Less than five off-side offences at the ruck per game will be the benchmark for SANZAR and Game Manager Lyndon Bray, with referees instructed to carefully police the offside line to prevent defenders from creeping up behind the last feet.

This is one of the ‘Big 5’ priorities that Bray confirmed will be enforced throughout the Super Rugby season, an exciting 2012 where there will also be further changes to the reporting of transgressions on the field, with SANZAR announcing new judicial trials for this season as well.

The offside rule is crucial at the ruck, for if it is not carefully policed, attacking play off the fringes is all but impossible, while the service of the scrumhalf is compromised which can stifle the ability of the offensive team to play.

The latter of the law states:


(a) The offside line. There are two offside lines parallel to the goal lines, one for each team. Each offside line runs through the hindmost foot of the hindmost player in the ruck. If the hindmost foot of the hindmost player is on or behind the goal line, the offside line for the defending team is the goal line.

(b) Players must either join a ruck, or retire behind the offside line immediately. If a player loiters at the side of a ruck, the player is offside.

(c) Players joining or rejoining the ruck. A player joining a ruck must do so from behind the foot of the hindmost team-mate in the ruck. A player may join alongside this hindmost player. If a player joins the ruck from the opponents’ side, or in front of the hindmost team-mate, the player is offside. A player may bind onto an opposition player providing the player is not otherwise offside.

(d) Players not joining the ruck. If a player is in front of the offside line and does not join the ruck, the player must retire behind the offside line at once. If a player who is behind the offside line oversteps it and does not join the ruck the player is offside.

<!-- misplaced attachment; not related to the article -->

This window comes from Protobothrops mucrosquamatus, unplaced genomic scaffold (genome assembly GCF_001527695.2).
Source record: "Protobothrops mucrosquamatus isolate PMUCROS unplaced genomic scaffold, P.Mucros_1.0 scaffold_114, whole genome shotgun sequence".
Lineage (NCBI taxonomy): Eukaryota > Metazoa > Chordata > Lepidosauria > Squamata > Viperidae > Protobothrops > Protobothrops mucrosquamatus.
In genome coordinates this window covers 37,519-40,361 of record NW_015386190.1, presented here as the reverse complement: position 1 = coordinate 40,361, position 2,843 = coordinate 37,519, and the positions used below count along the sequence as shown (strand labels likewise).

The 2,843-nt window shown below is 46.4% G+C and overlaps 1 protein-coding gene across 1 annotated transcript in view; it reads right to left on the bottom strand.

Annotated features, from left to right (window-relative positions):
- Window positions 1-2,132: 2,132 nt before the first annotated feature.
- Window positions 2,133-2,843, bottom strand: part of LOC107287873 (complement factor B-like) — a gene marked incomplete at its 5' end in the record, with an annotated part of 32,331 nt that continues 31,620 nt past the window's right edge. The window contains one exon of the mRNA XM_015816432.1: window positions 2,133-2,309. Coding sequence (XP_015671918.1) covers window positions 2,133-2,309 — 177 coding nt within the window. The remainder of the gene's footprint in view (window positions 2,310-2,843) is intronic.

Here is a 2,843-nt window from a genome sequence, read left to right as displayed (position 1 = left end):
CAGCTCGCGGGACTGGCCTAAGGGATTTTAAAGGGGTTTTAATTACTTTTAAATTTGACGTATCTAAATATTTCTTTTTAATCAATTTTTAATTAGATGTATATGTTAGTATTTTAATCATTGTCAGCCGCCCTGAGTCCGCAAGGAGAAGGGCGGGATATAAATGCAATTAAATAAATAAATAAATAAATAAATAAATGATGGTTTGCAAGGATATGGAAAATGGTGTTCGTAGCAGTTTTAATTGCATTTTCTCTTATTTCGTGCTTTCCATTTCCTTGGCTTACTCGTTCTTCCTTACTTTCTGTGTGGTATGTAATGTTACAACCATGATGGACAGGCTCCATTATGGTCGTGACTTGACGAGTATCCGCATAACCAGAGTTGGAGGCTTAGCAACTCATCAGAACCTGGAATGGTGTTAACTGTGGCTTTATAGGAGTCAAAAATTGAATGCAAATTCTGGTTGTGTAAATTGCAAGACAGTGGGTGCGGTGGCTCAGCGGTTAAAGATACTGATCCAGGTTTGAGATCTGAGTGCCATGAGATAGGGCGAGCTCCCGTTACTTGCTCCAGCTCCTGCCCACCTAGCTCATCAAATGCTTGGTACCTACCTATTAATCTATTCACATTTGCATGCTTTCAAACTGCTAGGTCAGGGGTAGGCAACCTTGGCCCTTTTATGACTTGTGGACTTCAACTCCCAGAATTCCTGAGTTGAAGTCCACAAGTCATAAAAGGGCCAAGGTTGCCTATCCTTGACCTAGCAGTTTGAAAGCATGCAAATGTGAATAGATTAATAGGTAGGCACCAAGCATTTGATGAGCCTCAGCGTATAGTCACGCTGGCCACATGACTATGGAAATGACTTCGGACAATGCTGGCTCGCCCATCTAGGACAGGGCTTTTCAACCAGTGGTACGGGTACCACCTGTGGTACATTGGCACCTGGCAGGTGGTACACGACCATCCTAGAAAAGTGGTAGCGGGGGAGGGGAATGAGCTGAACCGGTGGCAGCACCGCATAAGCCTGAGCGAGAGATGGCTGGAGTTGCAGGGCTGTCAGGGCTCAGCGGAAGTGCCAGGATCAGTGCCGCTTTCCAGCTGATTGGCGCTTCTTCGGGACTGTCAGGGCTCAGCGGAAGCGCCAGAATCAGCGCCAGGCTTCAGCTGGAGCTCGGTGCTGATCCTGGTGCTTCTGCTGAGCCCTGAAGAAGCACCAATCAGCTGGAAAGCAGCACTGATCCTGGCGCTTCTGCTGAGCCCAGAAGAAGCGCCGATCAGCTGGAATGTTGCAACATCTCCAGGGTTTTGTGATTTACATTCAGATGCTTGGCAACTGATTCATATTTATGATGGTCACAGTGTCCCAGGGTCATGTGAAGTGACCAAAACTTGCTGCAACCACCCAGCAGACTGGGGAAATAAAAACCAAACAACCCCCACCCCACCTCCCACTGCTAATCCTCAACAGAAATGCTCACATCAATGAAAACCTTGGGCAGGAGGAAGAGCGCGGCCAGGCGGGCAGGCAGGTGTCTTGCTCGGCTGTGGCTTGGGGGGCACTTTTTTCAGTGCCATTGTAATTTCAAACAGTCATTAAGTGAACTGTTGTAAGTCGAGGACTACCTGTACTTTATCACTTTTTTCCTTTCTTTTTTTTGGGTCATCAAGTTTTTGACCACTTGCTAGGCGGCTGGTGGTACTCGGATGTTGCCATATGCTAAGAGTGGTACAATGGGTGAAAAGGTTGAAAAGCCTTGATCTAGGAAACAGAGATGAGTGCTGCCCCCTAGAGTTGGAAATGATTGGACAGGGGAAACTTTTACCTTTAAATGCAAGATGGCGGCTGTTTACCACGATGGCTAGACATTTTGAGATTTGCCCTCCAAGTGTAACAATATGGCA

The stricter officiating of this law will allow ambitious scrumhalves to run riot, with Super Rugby full of number nines whose tendency to run off the base of the ruck makes for numerous attacking opportunities.

Sarel Pretorius, transferred to the Waratahs from the Cheetahs this season, was joint equal try scorer during the 2011 Super Rugby season, and this was due to his willingness to take on tired defenders around the edges of the ruck.

New Zealand scrumhalves are taught while still in the crib that running as a ‘ninth forward’ is a crucial part of their game, and the likes of Jimmy Cowan, Piri Weepu, Brendan Leonard and Andy Ellis encapsulate this style of play.

While in Australia, Super Rugby winning scrumhalf Will Genia rules, and coach Ewen McKenzie said at the launch of the season in Australia last week that the tighter rules at the ruck would benefit the champions.

“They (SANZAR) want to minimise scrum resets and they are going to make the first defender stay behind the last feet,” McKenzie said.

“If they do that, it will give enormous scope for running halfbacks. That's going to help us. It's not going to hinder us.”

Genia, despite a quiet World Cup by his lofty standards, is rated in many quarters as the premier number nine in the game.

His breaks off the ruck have hurt opposition teams with close and long range snipes, scoring the match winning try against the Crusaders in last season’s Super Rugby Final, while he crashed over the line against Wales to score the try that gave the Wallabies breathing space to claim the World Cup bronze medal.

"Every team in the world tries to shut down Will Genia,” McKenzie said.

“If you allow the defensive line to creep at ruck time, the nine doesn't get as much chance to run.”

"We didn't ask for that. They (SANZAR) decided that. It will be good for the game. If you want to see an attractive game, you need to allow play from the ruck. If you allow one ruck just to turn into another ruck, it's just a mess.

"If you want the crowds to turn up, you've got to be able to see the ball move and people have the confidence to play.

"Theoretically, we should be able to get a result out of that, but so will (Sarel) Pretorius for the Waratahs. Anyone who has a running halfback should get a result out of that."